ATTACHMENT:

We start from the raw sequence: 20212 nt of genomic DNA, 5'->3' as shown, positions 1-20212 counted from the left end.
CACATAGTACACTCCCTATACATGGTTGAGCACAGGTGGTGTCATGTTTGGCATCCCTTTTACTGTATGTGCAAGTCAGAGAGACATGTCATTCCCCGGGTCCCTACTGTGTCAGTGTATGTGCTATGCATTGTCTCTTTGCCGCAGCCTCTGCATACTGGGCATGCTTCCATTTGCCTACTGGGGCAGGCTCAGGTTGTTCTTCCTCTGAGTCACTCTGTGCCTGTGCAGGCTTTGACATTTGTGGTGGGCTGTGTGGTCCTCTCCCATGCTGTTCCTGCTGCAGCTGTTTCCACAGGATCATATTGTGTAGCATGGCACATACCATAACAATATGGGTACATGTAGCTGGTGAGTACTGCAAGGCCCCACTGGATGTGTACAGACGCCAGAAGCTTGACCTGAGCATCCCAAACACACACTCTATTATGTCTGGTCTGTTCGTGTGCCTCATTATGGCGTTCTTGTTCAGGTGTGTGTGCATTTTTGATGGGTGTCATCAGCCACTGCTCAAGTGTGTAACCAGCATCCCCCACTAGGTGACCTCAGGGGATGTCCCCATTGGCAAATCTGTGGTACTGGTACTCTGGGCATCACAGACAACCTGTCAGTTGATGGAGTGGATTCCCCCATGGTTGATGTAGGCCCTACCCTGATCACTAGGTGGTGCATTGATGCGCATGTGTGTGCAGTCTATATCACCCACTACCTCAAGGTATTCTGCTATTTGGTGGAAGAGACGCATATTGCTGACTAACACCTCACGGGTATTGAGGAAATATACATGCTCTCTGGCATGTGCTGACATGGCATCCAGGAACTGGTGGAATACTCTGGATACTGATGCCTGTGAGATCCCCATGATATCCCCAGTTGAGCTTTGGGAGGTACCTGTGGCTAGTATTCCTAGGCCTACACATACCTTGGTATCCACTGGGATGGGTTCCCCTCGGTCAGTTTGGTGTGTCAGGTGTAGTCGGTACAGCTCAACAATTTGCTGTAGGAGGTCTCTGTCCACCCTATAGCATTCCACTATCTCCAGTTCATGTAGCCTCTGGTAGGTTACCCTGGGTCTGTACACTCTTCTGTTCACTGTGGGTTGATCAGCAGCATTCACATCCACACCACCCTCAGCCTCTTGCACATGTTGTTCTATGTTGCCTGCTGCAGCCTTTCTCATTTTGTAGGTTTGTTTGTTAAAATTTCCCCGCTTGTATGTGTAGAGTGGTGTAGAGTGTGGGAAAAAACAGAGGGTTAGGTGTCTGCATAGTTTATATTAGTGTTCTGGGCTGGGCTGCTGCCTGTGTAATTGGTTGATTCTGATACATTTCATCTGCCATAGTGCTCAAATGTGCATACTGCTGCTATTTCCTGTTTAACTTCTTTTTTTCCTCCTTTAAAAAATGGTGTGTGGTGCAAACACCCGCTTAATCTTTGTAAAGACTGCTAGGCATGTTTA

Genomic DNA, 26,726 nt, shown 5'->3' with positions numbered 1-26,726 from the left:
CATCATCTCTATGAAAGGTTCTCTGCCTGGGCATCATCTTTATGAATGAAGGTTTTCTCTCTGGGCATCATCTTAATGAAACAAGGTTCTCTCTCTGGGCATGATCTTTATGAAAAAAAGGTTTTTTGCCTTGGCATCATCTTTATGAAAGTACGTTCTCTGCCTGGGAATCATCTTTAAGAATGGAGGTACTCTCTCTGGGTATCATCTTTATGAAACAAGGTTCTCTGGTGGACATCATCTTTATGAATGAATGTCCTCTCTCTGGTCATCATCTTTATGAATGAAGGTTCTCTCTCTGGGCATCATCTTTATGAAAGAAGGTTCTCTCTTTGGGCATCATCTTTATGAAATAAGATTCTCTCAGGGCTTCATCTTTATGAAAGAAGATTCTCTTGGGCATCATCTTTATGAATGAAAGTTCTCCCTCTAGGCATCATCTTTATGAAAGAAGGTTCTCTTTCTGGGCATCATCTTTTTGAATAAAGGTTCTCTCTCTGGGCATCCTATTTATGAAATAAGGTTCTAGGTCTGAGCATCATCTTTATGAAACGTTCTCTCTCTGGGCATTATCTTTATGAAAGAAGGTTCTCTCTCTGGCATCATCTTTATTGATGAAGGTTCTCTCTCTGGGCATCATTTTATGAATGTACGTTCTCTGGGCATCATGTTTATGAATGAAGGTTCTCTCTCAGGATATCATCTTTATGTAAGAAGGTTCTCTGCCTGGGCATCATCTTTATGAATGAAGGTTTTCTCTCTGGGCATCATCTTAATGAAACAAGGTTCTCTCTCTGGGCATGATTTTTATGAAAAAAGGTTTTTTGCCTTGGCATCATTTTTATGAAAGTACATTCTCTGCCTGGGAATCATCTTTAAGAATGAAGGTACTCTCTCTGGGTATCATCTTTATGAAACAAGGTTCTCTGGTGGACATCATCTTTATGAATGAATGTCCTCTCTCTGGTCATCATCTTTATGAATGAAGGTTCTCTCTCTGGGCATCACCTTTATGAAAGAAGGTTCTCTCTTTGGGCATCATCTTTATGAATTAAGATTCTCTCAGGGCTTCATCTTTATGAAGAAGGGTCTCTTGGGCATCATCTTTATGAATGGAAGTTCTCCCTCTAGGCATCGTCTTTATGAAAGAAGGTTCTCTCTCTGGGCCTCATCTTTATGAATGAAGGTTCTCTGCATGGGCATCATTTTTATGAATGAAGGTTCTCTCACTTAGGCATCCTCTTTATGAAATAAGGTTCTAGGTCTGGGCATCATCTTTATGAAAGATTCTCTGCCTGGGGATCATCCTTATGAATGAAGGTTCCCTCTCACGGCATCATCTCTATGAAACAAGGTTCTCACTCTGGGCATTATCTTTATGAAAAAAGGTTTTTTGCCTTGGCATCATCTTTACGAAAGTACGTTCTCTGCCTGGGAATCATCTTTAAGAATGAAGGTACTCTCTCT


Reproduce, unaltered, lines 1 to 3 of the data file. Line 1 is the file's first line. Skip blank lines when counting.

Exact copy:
We start from the raw sequence: 20212 nt of genomic DNA, 5'->3' as shown, positions 1-20212 counted from the left end.
CACATAGTACACTCCCTATACATGGTTGAGCACAGGTGGTGTCATGTTTGGCATCCCTTTTACTGTATGTGCAAGTCAGAGAGACATGTCATTCCCCGGGTCCCTACTGTGTCAGTGTATGTGCTATGCATTGTCTCTTTGCCGCAGCCTCTGCATACTGGGCATGCTTCCATTTGCCTACTGGGGCAGGCTCAGGTTGTTCTTCCTCTGAGTCACTCTGTGCCTGTGCAGGCTTTGACATTTGTGGTGGGCTGTGTGGTCCTCTCCCATGCTGTTCCTGCTGCAGCTGTTTCCACAGGATCATATTGTGTAGCATGGCACATACCATAACAATATGGGTACATGTAGCTGGTGAGTACTGCAAGGCCCCACTGGATGTGTACAGACGCCAGAAGCTTGACCTGAGCATCCCAAACACACACTCTATTATGTCTGGTCTGTTCGTGTGCCTCATTATGGCGTTCTTGTTCAGGTGTGTGTGCATTTTTGATGGGTGTCATCAGCCACTGCTCAAGTGTGTAACCAGCATCCCCCACTAGGTGACCTCAGGGGATGTCCCCATTGGCAAATCTGTGGTACTGGTACTCTGGGCATCACAGACAACCTGTCAGTTGATGGAGTGGATTCCCCCATGGTTGATGTAGGCCCTACCCTGATCACTAGGTGGTGCATTGATGCGCATGTGTGTGCAGTCTATATCACCCACTACCTCAAGGTATTCTGCTATTTGGTGGAAGAGACGCATATTGCTGACTAACACCTCACGGGTATTGAGGAAATATACATGCTCTCTGGCATGTGCTGACATGGCATCCAGGAACTGGTGGAATACTCTGGATACTGATGCCTGTGAGATCCCCATGATATCCCCAGTTGAGCTTTGGGAGGTACCTGTGGCTAGTATTCCTAGGCCTACACATACCTTGGTATCCACTGGGATGGGTTCCCCTCGGTCAGTTTGGTGTGTCAGGTGTAGTCGGTACAGCTCAACAATTTGCTGTAGGAGGTCTCTGTCCACCCTATAGCATTCCACTATCTCCAGTTCATGTAGCCTCTGGTAGGTTACCCTGGGTCTGTACACTCTTCTGTTCACTGTGGGTTGATCAGCAGCATTCACATCCACACCACCCTCAGCCTCTTGCACATGTTGTTCTATGTTGCCTGCTGCAGCCTTTCTCATTTTGTAGGTTTGTTTGTTAAAATTTCCCCGCTTGTATGTGTAGAGTGGTGTAGAGTGTGGGAAAAAACAGAGGGTTAGGTGTCTGCATAGTTTATATTAGTGTTCTGGGCTGGGCTGCTGCCTGTGTAATTGGTTGATTCTGATACATTTCATCTGCCATAGTGCTCAAATGTGCATACTGCTGCTATTTCCTGTTTAACTTCTTTTTTTCCTCCTTTAAAAAATGGTGTGTGGTGCAAACACCCGCTTAATCTTTGTAAAGACTGCTAGGCATGTTTA

Genomic DNA, 26,726 nt, shown 5'->3' with positions numbered 1-26,726 from the left: